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I'm trying to figure out the popularity of scala and how many SO users actually use it in the workplace?

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closed as not constructive by Brad Larson, Chase Florell, casperOne Feb 29 '12 at 17:47

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I suggest you mark this "community wiki", otherwise there's a strong chance it will be closed as "subjective & argumentative". –  Carl Smotricz Jan 3 '10 at 19:20

7 Answers 7

I've been using Scala for a year now at work (finance technology) and would not want to move back to Java at all! The things that concerned me most when originally considering the migration were:

  • Tool Support (what are the IDE's like?)
  • Interop with existing Java libraries and build technologies (ant, Spring, internally-written stuff)
  • Talent Pool (where do I find good scala developers?)
  • Transition-time (how long before I'm writing good scala?)

I found that IDEA's scala plugin (for the now free v9 Community Edition) is excellent: not quite as good as Java's tool support but certainly good enough for our needs. It has basic refactoring and debugging and great syntax-highlighting. My experience with Eclipse has been extremely disappointing: I'm led to understand that great improvement is expected for scala 2.8 but I've seen a recent Eclipse-nightly and it was, frankly, awful.

The interoperability with Java is first-rate - I have had no problems whatsoever and still make heavy use of Spring and our bespoke (ant-based) build-system. The developer-pool is only a consideration for a large company with moderate-to-high staff turnover; it has not been an issue for us so far and interviewees have expressed interest in using Scala anyway.

Perhaps the biggest issue is transition-time. I've found this to be 2 weeks to being able to write anything reasonable, 3 months to start to really "get it" and 6 months-1 year to start taking advantage of the functional and DSL-sides of Scala. So, what are the really big gains for me?

  1. Type inference and co- and contra-variance built in (code is more readable and intuitive - generics just works, unlike Java where it can be extremely painful)
  2. Functional Programming style and closures (code is more readable and quicker to write)
  3. The actors concurrency library (simplifies concurrent programming hugely)

So to conclude:

  • Is scala any good? Yes - it's fantastic
  • Is it ready for real enterprise use? Yes - there are quite a few compaies using it now, including Twitter, Sony and EDF
  • Are the gains worth the adoption cost? Yes - absolutely
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I wouldn't advertise that Twitter uses it... not with the notoriety Twitter has. I knew what the Twitter Fail Whale was years before I actually created an account there. –  Powerlord Jan 4 '10 at 18:39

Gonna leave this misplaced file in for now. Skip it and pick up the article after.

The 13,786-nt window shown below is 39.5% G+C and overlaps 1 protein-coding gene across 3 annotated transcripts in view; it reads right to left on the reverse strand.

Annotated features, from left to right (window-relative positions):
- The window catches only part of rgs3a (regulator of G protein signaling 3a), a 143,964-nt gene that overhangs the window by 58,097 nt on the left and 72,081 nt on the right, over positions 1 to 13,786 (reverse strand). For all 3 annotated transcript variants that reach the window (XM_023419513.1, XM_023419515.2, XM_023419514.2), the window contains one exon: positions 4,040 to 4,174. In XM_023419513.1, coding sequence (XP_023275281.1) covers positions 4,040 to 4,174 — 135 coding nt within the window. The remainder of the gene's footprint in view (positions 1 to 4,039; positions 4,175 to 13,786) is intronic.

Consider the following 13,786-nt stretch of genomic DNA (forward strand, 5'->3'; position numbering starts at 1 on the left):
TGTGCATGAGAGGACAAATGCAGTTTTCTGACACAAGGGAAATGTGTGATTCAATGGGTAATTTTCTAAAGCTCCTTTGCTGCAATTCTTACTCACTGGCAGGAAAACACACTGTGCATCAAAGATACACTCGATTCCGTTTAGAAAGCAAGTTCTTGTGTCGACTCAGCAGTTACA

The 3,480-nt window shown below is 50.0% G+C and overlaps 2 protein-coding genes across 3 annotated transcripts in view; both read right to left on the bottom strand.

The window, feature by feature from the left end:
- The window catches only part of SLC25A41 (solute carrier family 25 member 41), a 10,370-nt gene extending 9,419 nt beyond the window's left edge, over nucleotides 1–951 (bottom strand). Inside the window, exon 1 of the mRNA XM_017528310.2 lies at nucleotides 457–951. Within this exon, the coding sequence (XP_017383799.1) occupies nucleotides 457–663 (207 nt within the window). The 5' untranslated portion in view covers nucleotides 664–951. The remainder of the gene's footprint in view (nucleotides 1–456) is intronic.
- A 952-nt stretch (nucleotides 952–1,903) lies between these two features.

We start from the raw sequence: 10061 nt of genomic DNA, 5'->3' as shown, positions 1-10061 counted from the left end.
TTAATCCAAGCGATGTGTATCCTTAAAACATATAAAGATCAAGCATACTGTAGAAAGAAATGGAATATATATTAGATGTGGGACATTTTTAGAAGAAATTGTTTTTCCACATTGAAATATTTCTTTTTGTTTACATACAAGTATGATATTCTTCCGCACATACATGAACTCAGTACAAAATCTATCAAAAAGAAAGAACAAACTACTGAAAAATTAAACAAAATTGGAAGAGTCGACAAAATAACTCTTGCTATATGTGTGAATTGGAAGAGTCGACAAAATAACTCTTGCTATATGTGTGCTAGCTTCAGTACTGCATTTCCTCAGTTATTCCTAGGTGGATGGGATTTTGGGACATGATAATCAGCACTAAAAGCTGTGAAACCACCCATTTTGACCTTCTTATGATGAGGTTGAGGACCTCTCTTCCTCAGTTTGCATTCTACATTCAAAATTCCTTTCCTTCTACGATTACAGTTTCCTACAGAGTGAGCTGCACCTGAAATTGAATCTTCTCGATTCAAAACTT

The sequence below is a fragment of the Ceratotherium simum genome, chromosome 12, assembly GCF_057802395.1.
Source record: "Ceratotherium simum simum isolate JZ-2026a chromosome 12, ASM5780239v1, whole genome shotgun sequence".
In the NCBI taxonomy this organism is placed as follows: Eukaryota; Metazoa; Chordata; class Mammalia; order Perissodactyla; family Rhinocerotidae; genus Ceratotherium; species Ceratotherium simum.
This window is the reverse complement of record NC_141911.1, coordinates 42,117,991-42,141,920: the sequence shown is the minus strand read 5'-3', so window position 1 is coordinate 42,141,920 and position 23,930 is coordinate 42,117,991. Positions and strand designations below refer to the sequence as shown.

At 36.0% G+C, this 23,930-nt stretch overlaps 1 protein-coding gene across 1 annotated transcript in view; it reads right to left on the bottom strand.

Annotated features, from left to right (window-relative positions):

The Twitter migration of its message queues from Ruby to Scala occurred in the last 18 months I believe. Very possibly the scala migration was made to address the issues you are familiar with. I'm not a twitter user myself! –  oxbow_lakes Jan 5 '10 at 9:38
I don't have direct knowledge of the circumstances, but the Twitter migration to Scala was to address the fail whale issues, and post-migration Twitter now has better uptime than Facebook according to some recent reports. –  Alex Neth Jan 6 '10 at 1:58

Nobody has a crystal ball, and somebody could come up with something better (or something worse with a powerhouse behind it) anytime.

There's been a lot of articles, podcasts, etc. Here on SO, I suggest you read: http://stackoverflow.com/questions/33744/is-scala-the-next-big-thing

Personally, I think Scala is promising, but may fail to ever attract the crowd. A lot of the production use of Java today revolves around J2EE and I don't see these folks making the transition. For non-Java users, more established languages like Python may provide all the functional features they need even at the cost of not using the JVM.

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I work on Java EE development and we need a better than Java language. We just don't go to Scala or Groovy due to lack of corporate/community support (a "powerhouse" in your words). Staying in the JVM is a must, because we can't easely replace all current code developed in Java. Compared to Scala, Python seems incomplete and targeted to OS scripting. I've tried Jython, JRuby, Groovy and Scala, and the best Java integration comes from Groovy and Scala. But Groovy doesn't look as professional as Scala and Java itself, due to lack of formal specification. So I just hope we all go to Scala. –  fernacolo Mar 31 '11 at 0:17

I've just started working with Scala and I'm starting to see more interest in the financial arena.

I'm now getting more people/colleagues showing interest in this. A number of people have asked me to keep them posted as to my progress. I didn't see the same level of interest in Groovy (or other JVM languages post Java itself).

So it's definitely the Java language de jour, and I think it has more momentum than anything before it in the Java arena. How this carries forward is anyone's guess, however!